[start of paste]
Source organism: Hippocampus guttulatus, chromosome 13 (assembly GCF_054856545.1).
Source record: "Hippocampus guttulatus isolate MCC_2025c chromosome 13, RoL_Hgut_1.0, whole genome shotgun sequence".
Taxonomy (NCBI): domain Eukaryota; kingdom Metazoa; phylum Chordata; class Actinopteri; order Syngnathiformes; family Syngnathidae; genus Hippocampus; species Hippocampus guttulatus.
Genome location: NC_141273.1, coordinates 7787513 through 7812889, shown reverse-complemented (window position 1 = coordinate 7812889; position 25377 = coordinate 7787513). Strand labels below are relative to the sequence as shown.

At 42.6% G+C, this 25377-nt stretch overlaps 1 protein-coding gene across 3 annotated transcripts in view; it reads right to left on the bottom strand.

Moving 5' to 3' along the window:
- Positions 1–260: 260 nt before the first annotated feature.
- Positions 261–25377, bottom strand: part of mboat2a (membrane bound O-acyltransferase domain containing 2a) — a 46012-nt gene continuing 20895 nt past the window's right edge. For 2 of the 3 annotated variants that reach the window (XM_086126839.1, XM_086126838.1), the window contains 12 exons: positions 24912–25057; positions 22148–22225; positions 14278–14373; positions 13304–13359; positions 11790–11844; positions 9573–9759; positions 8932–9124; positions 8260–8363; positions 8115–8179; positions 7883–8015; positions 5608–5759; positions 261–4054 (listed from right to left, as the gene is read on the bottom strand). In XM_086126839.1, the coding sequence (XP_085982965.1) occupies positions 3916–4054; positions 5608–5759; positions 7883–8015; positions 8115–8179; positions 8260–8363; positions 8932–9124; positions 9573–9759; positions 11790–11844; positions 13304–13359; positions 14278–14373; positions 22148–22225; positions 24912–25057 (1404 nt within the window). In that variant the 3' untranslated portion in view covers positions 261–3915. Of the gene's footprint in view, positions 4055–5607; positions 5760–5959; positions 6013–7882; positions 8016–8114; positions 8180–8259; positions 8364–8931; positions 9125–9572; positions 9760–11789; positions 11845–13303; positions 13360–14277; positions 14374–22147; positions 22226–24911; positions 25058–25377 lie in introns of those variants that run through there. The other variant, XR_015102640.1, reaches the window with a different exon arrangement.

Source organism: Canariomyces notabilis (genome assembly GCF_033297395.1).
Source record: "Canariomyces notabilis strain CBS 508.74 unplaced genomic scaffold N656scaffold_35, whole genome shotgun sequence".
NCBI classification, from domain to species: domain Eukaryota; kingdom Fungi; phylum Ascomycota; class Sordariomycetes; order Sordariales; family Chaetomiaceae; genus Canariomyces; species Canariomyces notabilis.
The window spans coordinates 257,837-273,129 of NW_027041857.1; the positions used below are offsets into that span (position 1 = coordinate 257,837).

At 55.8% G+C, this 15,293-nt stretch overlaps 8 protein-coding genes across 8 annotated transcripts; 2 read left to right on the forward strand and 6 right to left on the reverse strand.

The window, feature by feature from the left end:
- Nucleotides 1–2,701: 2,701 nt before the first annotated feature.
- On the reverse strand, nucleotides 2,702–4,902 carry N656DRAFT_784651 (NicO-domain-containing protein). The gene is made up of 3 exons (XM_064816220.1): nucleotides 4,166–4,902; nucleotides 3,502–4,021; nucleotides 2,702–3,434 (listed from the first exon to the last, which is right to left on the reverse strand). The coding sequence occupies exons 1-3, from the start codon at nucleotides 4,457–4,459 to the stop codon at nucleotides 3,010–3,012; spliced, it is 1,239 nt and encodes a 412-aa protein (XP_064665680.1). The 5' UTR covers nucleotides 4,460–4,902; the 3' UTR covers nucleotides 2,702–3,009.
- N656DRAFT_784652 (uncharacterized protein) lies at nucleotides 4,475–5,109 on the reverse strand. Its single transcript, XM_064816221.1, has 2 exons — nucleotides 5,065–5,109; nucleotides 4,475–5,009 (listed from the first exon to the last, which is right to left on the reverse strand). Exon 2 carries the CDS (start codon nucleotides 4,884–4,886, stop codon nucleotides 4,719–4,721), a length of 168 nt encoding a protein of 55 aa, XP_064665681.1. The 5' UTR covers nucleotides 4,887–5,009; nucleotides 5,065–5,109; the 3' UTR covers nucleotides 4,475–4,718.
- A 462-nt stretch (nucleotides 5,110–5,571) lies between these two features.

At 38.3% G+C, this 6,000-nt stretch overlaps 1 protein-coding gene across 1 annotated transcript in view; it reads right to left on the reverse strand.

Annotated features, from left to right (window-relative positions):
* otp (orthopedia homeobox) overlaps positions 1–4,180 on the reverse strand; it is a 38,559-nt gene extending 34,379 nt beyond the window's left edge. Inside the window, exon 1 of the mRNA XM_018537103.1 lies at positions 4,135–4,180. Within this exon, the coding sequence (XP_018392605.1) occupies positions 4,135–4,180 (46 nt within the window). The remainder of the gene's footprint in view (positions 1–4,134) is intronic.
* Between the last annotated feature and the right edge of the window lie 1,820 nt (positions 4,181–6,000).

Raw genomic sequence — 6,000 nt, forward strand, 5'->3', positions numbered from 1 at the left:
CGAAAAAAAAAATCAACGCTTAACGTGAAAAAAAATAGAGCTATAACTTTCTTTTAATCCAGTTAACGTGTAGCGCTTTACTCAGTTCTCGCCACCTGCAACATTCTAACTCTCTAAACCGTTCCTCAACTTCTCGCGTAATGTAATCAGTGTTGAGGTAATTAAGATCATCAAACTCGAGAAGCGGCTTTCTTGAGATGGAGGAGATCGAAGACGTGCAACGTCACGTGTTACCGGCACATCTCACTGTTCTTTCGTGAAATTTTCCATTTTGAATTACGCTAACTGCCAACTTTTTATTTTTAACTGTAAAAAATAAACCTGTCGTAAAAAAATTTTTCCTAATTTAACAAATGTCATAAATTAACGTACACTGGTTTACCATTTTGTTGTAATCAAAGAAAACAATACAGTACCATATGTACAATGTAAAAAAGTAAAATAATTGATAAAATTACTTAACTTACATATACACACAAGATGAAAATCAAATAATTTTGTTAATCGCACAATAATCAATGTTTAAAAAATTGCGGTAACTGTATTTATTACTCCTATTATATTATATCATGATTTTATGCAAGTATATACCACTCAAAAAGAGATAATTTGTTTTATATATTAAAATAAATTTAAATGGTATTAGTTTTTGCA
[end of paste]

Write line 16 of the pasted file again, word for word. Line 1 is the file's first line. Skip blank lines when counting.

- On the reverse strand, nucleotides 2,702–4,902 carry N656DRAFT_784651 (NicO-domain-containing protein). The gene is made up of 3 exons (XM_064816220.1): nucleotides 4,166–4,902; nucleotides 3,502–4,021; nucleotides 2,702–3,434 (listed from the first exon to the last, which is right to left on the reverse strand). The coding sequence occupies exons 1-3, from the start codon at nucleotides 4,457–4,459 to the stop codon at nucleotides 3,010–3,012; spliced, it is 1,239 nt and encodes a 412-aa protein (XP_064665680.1). The 5' UTR covers nucleotides 4,460–4,902; the 3' UTR covers nucleotides 2,702–3,009.